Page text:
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Larry Ellison's Roving Eye

By Steve Hamm Conventional wisdom says big tech acquisitions don't work. Well, Oracle (ORCL) Chief Executive Lawrence Ellison says nuts to that. When the world's No. 2 software maker reported fourth-quarter earnings on June 29 -- the first to completely incorporate results from Oracle's $10.3 billion acquisition of rival PeopleSoft -- combined sales of their corporate application products were up 52%. That means Oracle pulled off quite a smooth merger in short order.

It also clears the decks for more of the same. Ellison downplayed acquisitions after the earnings report, telling BusinessWeek, "We have no plans to buy anything that doesn't contribute to our five-year plan to grow profitability by at least 20% per year." (See BW Online, 6/30/05, "Oracle's Squeeze Play for Profits".)

Yet, in practically the next breath, he laid out his strategy for buying software companies with narrow profit margins but rich maintenance-revenue streams, adding them to Oracle's portfolio, and stripping out costs. "We can run the same business at a 40% margin. That's why we buy them."

FUSION FIRST? While Ellison won't comment on potential targets, all signs point to more mergers. Two likely targets are troubled customer-management software maker Siebel Systems (SEBL) and business-intelligence software maker Hyperion (HYSL).

Oracle has $5 billion in the bank, so it has the wherewithal to make a sizable deal. Plus, it just hired Chief Financial Officer Greg Maffei, who oversaw a string of 21 acquisitions during his 2 years as CFO of Microsoft (MSFT) between 1997 and 2000. "If you can buy them at the right price and execute right, there are dozens of companies we're looking at," says Ellison.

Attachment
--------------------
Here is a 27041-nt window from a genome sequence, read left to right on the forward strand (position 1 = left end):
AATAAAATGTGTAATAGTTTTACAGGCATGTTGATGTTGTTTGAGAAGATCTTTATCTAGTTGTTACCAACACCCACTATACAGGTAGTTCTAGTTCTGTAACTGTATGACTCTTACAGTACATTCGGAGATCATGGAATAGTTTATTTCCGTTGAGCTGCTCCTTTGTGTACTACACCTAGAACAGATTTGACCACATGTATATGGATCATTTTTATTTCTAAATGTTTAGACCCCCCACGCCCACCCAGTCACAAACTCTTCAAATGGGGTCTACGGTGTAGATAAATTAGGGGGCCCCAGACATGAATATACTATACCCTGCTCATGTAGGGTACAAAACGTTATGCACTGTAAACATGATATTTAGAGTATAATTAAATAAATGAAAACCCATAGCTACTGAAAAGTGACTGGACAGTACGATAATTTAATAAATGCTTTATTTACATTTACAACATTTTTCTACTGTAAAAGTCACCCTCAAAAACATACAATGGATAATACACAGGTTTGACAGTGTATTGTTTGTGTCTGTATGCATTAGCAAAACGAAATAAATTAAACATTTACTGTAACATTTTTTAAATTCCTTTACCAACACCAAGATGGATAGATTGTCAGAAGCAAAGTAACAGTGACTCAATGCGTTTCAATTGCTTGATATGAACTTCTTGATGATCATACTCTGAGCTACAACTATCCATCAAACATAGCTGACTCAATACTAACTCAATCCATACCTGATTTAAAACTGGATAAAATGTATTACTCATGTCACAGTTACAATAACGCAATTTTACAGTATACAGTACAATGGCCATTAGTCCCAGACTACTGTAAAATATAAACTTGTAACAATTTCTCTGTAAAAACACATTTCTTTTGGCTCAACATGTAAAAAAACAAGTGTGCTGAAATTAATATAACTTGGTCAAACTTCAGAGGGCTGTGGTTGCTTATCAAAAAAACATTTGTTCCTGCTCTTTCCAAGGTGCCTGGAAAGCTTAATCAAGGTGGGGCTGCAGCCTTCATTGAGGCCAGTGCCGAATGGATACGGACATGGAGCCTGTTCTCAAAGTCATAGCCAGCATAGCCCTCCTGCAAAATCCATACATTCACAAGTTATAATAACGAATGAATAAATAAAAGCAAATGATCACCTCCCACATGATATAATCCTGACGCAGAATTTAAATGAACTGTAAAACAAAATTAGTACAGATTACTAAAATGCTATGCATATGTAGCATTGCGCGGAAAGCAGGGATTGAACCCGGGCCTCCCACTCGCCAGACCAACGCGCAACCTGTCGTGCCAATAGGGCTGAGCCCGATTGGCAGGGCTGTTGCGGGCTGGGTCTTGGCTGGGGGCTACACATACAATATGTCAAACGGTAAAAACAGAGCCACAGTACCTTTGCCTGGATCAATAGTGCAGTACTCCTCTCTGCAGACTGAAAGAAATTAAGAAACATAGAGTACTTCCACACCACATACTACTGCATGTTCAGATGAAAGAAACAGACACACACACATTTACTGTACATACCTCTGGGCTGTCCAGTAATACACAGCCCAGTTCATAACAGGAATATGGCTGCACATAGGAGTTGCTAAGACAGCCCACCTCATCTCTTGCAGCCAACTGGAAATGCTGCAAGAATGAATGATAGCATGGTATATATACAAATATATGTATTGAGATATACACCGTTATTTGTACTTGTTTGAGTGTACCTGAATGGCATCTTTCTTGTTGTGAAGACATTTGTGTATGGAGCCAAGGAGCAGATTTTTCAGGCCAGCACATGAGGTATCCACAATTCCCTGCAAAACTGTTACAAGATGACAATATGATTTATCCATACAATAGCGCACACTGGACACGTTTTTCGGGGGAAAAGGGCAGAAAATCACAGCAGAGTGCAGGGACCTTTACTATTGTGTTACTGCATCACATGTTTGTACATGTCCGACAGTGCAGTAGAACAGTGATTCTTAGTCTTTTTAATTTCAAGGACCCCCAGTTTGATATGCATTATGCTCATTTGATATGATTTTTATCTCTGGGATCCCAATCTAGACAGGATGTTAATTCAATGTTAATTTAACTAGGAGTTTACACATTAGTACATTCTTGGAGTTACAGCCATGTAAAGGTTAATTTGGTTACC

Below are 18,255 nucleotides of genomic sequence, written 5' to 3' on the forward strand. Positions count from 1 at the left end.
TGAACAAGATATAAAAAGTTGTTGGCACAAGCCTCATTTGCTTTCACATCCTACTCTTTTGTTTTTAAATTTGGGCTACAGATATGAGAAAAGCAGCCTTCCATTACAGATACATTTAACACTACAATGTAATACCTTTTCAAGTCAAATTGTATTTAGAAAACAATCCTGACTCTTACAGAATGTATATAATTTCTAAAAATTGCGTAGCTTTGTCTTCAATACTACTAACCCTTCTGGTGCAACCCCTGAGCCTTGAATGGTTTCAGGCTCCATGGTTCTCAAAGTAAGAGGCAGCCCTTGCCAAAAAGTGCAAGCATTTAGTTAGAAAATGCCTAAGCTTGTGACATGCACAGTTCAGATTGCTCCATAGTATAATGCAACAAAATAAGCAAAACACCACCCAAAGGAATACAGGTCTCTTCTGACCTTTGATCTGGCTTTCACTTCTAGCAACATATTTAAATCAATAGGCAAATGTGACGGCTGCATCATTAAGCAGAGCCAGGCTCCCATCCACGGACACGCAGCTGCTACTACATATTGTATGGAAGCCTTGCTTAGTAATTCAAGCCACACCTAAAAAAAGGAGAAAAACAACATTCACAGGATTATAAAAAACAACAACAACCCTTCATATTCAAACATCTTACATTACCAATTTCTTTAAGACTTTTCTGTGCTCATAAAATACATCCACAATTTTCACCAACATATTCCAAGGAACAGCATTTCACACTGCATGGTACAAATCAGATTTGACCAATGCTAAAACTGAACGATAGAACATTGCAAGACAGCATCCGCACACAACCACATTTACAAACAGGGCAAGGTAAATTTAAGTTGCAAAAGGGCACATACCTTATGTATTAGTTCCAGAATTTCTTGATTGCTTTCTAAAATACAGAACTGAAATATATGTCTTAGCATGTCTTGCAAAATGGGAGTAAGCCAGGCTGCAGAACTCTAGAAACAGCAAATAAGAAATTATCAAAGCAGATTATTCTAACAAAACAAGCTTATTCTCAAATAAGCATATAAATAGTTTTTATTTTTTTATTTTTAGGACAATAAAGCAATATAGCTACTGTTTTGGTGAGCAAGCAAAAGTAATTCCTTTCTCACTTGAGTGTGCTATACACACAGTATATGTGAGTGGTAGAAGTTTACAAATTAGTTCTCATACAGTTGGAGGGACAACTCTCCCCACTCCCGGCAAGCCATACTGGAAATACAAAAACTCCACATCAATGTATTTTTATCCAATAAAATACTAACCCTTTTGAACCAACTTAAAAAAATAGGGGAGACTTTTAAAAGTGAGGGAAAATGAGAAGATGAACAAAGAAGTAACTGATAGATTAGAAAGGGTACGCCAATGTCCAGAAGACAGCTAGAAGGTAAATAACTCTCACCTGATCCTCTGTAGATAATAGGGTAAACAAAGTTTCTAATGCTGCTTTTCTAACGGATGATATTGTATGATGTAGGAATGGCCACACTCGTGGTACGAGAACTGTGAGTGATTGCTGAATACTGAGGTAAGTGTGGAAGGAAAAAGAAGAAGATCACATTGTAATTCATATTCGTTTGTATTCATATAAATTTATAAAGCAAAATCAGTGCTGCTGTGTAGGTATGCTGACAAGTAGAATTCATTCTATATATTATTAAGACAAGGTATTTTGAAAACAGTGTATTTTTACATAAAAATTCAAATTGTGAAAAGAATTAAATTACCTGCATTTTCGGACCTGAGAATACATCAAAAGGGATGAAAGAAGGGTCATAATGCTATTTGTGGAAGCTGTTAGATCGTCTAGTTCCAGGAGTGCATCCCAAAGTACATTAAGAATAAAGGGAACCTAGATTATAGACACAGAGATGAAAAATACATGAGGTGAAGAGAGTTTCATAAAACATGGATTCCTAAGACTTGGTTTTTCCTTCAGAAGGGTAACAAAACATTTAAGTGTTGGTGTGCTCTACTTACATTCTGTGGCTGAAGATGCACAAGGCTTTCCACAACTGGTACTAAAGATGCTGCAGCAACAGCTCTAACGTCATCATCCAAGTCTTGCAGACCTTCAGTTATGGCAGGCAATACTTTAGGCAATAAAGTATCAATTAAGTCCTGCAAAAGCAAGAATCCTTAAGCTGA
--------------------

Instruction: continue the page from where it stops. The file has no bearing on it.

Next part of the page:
Most Wall Streeters are urging caution. "Siebel would be a good addition because it brings $1 billion in maintenance revenues. But there's no reason to rush," says analyst Brendan Barnicle of Pacific Crest Securities. "The Street wouldn't like it." Barnicle says it would be better for Oracle to first finish its so-called Fusion project -- melding together the best features of Oracle and PeopleSoft applications in completely new software code. That project is expected to take about three years.

KILLER APS. Don't be surprised if Oracle makes a move on Siebel much sooner than that, however. The outfit certainly fits Ellison's target profile. "They have a big installed base. They have soft financials, so margins are down," says analyst Tom Berquist of Smith Barney Citigroup. "It would be easy for Oracle to clean up the profit margins. They could get those support revenues and make it very profitable right away."

Ellison says he hasn't talked to Siebel Chairman Tom Siebel or CEO George Shaheen recently. But he revealed that Siebel came to his home to talk about selling his company to Oracle about 18 months earlier. This was when Oracle was in the midst of its hostile takeover of PeopleSoft.

The talks didn't go anywhere, however. "I didn't think Siebel was nearly as interesting a target as PeopleSoft, and we were knee-deep in the PeopleSoft pursuit," Ellison explains.

While most of Oracle's 10 acquisitions over the past 18 months have been in its core database and middleware segments, analysts and investment bankers are urging it to be more aggressive in applications. That's where it faces what Ellison readily admits is its toughest competitor -- Germany's SAP (SAP).

AREAS OF STRENGTH. Peter Falvey, a partner at Boston investment bank Revolution Partners, says Oracle needs to diversify. "It still gets 75% or 80% of its revenue from the database business," he notes. "That needs to change, even though the company is very successful at the moment."

Oracle doesn't have to do anything very quickly. It's the database leader, it's coming on strong in middleware, and it now has a much stronger position in the applications business. But given the kind of bold moves that Ellison is prone to make, another merger deal could be on the way. Hamm is a senior writer for BusinessWeek in New York

with Steve Rosenbush in New York

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